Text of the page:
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An analysis of Brooks and Capehart | The Intersection

“We make one final pre-election day turn to the analysis of Brooks and Capehart. That’s New York Times columnist David Brooks, and Jonathan Capehart, associate editor for The Washington Post.” 

These words by Judy Woodruff always make my week, because it means it is time for another edition of Brooks and Capehart, a Friday night segment of PBS NewsHour where the conservative Brooks joins with Capehart, a liberal, to break down the political issues of the previous week. 

This weekly political commentary, regardless of whether one agrees with it or not, is always thought provoking, insightful and just generally gives a great overview of the week’s political events from two different perspectives. Prior to former President Donald Trump’s extremism pushing these two men’s political beliefs closer together, their political ideologies were very different from each other.

Despite their remaining political differences, Brooks and Capehart work together in a very harmonious way that gives viewers a wonderful bipartisan view of what happens in Washington. 

While all episodes of Brooks and Capehart are riveting, this week’s episode in particular was one of my personal favorites. 

Both Brooks and Capehart gave a very hopeful perspective on the midterm elections, with Capehart stating that “the American electorate chose democracy” and Brooks echoing that sentiment, making a clever statement that the American people “preferred a party that is sort of out of touch to a party that is out of their minds.” But my main love of this episode stems from  how Brooks approached the issues discussed.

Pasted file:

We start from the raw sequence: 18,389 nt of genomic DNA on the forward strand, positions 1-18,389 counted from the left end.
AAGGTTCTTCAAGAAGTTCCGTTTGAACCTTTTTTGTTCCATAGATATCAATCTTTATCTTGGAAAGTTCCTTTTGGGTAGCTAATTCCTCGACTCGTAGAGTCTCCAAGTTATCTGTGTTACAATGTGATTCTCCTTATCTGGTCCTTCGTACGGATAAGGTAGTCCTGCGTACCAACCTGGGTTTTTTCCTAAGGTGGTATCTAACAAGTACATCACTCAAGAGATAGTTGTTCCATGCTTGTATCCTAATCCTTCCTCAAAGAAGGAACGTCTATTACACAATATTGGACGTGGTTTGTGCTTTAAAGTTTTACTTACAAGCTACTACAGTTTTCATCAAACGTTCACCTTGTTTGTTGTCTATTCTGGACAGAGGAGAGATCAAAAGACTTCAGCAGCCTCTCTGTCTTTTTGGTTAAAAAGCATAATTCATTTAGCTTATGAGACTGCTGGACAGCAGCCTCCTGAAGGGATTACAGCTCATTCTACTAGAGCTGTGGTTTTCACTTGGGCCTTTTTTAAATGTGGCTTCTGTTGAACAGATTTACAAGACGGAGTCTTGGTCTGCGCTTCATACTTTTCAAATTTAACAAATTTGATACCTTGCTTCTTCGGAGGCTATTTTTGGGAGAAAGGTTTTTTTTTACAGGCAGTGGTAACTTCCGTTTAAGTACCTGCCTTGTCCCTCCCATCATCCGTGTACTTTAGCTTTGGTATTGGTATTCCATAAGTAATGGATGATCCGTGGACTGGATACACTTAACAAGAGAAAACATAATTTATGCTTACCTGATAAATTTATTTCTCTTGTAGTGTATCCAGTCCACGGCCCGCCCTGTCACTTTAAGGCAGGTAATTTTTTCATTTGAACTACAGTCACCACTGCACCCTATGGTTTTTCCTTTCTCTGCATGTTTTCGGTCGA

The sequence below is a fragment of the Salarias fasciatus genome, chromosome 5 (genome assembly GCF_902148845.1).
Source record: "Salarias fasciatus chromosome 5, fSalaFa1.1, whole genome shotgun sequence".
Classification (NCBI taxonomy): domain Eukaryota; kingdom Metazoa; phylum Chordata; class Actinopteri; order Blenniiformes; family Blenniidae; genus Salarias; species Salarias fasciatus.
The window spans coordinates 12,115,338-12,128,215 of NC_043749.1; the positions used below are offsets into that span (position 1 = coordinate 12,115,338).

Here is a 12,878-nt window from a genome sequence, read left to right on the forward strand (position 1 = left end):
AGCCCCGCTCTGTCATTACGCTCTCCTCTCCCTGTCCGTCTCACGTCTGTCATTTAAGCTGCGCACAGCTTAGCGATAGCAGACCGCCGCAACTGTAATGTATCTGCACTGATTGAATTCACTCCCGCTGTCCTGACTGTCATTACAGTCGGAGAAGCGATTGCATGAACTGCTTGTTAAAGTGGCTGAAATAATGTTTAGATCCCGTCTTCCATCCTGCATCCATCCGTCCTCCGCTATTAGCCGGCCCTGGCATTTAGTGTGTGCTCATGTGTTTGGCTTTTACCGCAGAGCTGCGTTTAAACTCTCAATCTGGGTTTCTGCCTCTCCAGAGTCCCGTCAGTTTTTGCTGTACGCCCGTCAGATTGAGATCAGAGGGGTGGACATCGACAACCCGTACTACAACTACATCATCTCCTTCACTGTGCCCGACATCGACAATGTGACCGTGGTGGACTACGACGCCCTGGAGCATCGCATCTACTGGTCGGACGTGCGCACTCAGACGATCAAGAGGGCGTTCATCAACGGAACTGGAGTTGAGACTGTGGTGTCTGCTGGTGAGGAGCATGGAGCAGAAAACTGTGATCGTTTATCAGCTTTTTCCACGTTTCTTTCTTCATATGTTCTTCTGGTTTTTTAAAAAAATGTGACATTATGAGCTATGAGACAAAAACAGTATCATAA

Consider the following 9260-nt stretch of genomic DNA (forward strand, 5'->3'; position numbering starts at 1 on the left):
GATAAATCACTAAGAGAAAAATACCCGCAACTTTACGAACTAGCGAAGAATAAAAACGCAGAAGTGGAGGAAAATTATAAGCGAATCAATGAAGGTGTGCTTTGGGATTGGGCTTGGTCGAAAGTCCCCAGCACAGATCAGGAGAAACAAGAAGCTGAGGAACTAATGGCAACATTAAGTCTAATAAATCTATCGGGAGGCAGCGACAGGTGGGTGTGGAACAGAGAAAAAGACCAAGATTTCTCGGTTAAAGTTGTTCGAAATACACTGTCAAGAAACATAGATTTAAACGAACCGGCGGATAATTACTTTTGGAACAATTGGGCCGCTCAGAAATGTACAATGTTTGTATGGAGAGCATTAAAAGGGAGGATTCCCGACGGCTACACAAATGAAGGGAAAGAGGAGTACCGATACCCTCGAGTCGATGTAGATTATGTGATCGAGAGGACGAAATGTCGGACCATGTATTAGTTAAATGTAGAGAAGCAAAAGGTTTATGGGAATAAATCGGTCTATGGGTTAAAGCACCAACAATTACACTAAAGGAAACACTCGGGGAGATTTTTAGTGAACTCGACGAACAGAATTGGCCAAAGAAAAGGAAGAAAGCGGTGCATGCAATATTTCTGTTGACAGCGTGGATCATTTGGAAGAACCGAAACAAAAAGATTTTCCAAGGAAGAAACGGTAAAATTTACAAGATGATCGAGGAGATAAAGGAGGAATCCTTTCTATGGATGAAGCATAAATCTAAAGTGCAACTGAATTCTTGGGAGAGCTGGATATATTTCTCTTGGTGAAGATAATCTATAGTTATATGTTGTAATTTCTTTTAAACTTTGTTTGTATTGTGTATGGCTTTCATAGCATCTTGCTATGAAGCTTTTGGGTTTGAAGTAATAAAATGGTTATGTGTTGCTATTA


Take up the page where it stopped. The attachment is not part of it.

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First off, I want to give a general shoutout to Brooks. He is a conservative who has really remained true to the values of normalcy in recent years. He has not been afraid to call out both sides of the political spectrum, which I think is very rare in today’s political climate. 

Capehart does this as well and deserves to be commended for it, but Brooks has managed to do so while watching his political party go down the Trump rabbit hole and witnessing many Democrats move further to the left and away from that center ground he tries to reach them on. 

Brooks’s commentary this week on the midterm elections was extremely sharp and on point, demonstrating just how carefully Brooks observes these issues, not just in the United States, but around the globe. He looked towards a global rise in populism to explain Trump’s previous rise in U.S. politics, using this to describe Americans’ rejection of authoritarianism in this election. 

Also, when Brooks discussed the return of “normie” Republicans, he articulated the point very clearly. I could not help but feel very happy for Brooks during this conversation because I cannot imagine the relief he must feel with his party potentially returning to its former state.

Anyone who watches Brooks and Capehart knows how intelligent they both are, but Brooks deserves a special commendation for not just how well he has provided insights on the political issues of the past few years, but also because he stayed true to himself while doing it — offering Americans a glimmer of hope for the future of the Republican party beyond Trump. 

I have so many kind words to say about both of these gentlemen that I do not have enough room to put it here. I strongly recommend that if you want to get a warm feeling in your heart every week when it comes to political matters, which happens rarely nowadays, tune in to Brooks and Capehart on Friday nights.  

Enjoy as you listen to two erudite men make political issues approachable for the public and show Americans how people from different sides of the political spectrum can come together to have a cohesive, rational and informative conversation about the political issues of today. 

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One Comment

  1. Thank you for reminding me that Mr. Brooks is a Republican. His perspective is so wise that he seems to be of no party.
    The three experienced and kind intellectuals give me hope for our world. Kudos to Ms. Woodruff, Mr. Capehart, and Mr. Brooks.